NOW: Astroland amusement park has closed its doors, throwing into question Coney Island?s future.

Eulogy for a Fading Jewish Wonderland

There’s a strain of Zionism peculiar to the Q train — that subway line wending its way from Manhattan’s Lower East Side and over the Manhattan Bridge into Brooklyn, through Hasidic Midwood, past the Russians in Brighton Beach, then terminating at Coney Island’s Stillwell Avenue stop, “the largest subway station in the world.”

If Brooklyn is the Promised Land, then Coney Island is its Jerusalem. Two decades before Theodor Herzl formulated his idea for a Jewish state, Coney received its inaugural carousel, and lo, the true Holy of Holies was founded: The neighborhood’s first amusement park opened in 1876.

On Sunday, September 7, Coney’s premier sanctuary of summer fun closed not for the season, but forever. Founded in 1962, Astroland — a late heir to the defunct Dreamland and to Luna and Steeplechase parks — shuttered itself at dusk. It was the bigger of the area’s two remaining amusement parks. “Blessed is the true judge.” Baruch dayan emet.

Astroland owner Carol Albert was denied the renewal of her lease for the two years she’d requested. In 2006, Albert sold Astroland’s property to Thor Equities, LLC for $30 million. The Alberts are, or were, a venerable presence in Coney: West 10th Street at the boardwalk is named for Dewey Albert, who founded the park, and, ever since Thor began buying up prime neighborhood property almost five years ago, daughter-in-law Carol has served as an unofficial spokeswoman for local business owners.

Albert’s public gripe sounds like yet another round of “Blame the Developer!” — Brooklyn’s favorite pastime since the Dodgers moved out west. But Joe Sitt, head of Thor and a local boy made good (he’s from Gravesend, the neighborhood just north), says he has big plans. Meaning retail. High-rise hotels. An improved amusement district.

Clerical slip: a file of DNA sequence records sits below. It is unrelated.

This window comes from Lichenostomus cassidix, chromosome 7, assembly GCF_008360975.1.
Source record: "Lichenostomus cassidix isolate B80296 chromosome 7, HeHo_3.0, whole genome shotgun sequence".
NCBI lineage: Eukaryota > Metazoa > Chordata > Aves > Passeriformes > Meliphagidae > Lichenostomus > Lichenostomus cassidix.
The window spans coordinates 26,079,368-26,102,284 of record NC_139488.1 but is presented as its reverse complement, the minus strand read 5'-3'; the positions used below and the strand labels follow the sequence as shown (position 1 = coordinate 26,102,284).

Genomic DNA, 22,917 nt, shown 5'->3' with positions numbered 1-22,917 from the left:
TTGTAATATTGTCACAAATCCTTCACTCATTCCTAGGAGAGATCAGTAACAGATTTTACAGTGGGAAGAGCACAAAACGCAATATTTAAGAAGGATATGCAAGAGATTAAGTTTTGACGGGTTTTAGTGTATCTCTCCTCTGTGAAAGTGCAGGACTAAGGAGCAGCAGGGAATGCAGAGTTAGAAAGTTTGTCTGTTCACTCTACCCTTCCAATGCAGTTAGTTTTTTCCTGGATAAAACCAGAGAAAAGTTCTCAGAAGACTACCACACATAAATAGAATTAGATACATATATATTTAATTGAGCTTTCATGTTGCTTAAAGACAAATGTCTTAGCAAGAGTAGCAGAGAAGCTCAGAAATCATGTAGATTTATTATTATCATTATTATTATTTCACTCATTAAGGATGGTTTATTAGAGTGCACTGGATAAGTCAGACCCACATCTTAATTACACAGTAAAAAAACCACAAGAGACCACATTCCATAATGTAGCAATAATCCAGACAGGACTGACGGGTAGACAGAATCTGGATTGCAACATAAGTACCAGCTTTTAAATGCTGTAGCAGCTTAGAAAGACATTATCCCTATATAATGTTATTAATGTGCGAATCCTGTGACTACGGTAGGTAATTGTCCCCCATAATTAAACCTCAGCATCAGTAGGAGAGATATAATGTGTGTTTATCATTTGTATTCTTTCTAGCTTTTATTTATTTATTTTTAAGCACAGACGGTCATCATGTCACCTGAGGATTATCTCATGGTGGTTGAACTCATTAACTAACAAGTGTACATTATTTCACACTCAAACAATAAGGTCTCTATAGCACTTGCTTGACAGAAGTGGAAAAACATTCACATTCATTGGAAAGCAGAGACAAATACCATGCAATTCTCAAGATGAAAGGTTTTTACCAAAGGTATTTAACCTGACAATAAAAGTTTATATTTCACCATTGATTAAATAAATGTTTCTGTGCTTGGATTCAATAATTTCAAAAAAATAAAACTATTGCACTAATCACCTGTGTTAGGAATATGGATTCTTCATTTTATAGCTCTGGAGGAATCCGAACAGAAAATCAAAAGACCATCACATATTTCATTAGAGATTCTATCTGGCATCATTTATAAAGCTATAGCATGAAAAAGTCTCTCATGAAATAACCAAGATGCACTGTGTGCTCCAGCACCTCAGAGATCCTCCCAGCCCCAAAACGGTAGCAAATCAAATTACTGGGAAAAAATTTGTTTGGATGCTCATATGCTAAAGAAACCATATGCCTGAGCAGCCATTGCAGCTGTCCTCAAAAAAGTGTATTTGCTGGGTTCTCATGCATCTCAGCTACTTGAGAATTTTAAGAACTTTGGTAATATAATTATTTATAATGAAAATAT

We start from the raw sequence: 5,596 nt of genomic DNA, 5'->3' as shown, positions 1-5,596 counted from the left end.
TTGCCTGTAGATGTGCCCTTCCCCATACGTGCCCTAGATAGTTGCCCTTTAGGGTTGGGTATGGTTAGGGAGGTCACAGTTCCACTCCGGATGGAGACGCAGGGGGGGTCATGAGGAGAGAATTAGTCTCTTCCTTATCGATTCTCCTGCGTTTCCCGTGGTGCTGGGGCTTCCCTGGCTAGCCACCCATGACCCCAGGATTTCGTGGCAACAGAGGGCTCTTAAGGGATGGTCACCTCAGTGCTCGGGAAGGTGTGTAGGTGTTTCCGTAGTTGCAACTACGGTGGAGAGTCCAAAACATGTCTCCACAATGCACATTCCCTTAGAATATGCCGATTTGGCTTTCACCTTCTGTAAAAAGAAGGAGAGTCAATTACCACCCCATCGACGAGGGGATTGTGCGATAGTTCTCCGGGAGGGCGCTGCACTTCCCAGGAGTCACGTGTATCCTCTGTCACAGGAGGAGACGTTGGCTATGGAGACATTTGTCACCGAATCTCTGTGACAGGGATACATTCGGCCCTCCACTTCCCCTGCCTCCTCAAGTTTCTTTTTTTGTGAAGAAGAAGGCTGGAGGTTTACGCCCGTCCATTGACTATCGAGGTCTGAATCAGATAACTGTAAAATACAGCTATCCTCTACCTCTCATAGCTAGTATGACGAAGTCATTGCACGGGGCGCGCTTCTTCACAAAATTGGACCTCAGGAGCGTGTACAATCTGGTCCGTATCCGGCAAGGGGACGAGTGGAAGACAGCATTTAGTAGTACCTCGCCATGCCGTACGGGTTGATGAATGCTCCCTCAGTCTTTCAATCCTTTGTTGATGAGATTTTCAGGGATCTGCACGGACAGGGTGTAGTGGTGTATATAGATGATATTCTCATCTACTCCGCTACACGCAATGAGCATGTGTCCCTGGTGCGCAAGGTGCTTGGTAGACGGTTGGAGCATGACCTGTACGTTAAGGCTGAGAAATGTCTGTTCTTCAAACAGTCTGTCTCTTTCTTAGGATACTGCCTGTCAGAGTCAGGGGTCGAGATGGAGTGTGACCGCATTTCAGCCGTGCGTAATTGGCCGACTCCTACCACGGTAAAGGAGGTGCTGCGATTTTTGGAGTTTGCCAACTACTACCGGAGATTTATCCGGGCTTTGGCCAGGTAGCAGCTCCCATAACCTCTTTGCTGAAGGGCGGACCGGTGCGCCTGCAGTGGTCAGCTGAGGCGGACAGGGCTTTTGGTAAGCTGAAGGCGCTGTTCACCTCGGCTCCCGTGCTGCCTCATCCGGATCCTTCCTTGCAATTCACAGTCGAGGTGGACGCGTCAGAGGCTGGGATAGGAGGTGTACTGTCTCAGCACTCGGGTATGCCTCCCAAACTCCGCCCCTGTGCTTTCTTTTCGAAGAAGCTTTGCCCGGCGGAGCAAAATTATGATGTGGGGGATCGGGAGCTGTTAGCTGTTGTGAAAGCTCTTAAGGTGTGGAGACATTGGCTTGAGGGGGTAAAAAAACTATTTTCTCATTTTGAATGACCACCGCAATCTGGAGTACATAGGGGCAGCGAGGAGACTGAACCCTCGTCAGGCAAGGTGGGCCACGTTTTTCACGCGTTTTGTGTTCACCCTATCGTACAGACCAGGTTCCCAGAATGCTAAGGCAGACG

Such optimism has been around as long as the Atlantic. Skeptics say that Sitt’s just sitting on his Coney properties, waiting for them to appreciate before flipping them for profit. Sitt the sitter and flipper appeared to do just that with the Gallery mall at Fulton Street: In 2001 he bought that Brooklyn property for $24 million, launched a public relations campaign touting redevelopment and persuaded the city to rezone the area to permit such reconstruction. Then, in 2007, he sold the plot for $125 million without realizing a single plan.

The Coney Question is a sort of Jewish Question: What should its borders be? Furthermore, how can peace be ensured? And what will tomorrow bring? As of September 8, the Astrotower, that iconic white space needle whose shaky observation deck offered views of the beach and bay on one side and a vista of Midtown Manhattan on the other, was on sale for $99,000. The merry-go-round was listed at $95,000. And the Tilt-A-Whirl seems a steal at only $29,000. All inquiries can be made with Rides-4-U, a Somerville, N.J., company specializing in amusement liquidation. The Wonder Wheel, the star feature of Deno’s Amusement Park — now Coney’s sole functioning boardwalk attraction — will remain, as will the famed Cyclone roller coaster. Both rides are landmarked (and the Cyclone, while technically part of Astroland, is not only officially preserved, but also located on city land). Next summer will come; the water will be cold in June and then warm by August, and then another fall will arrive, and with it another spate of journalism on “the future of Coney Island.”

Good neighbor that I am, I also have a plan: The city should declare Coney a religious shrine and return it to its ancestral people. Zone it for the Jews. My tribe has been dispersed on Long Island long enough. Calling all Cohens and Levis, Schwartzes and Weisses, thou Katzenellenbogens; sending out Semitic signals from the Upper West Side to the Lower East Side, from London’s Golders Greens to Paris’s Marais, from Berlin to Moscow, Tel Aviv’s Dizengoff to Jerusalem’s Mea Shearim: It’s time to ingather, make the next kind of aliyah. Resettle the land that Woody Allen gave unto your forefathers. Step right up, we’ll make the asphalt bloom. Tell you what: Act now, and we’ll throw in a footlong for free.

Author

Joshua Cohen

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Eulogy for a Fading Jewish Wonderland

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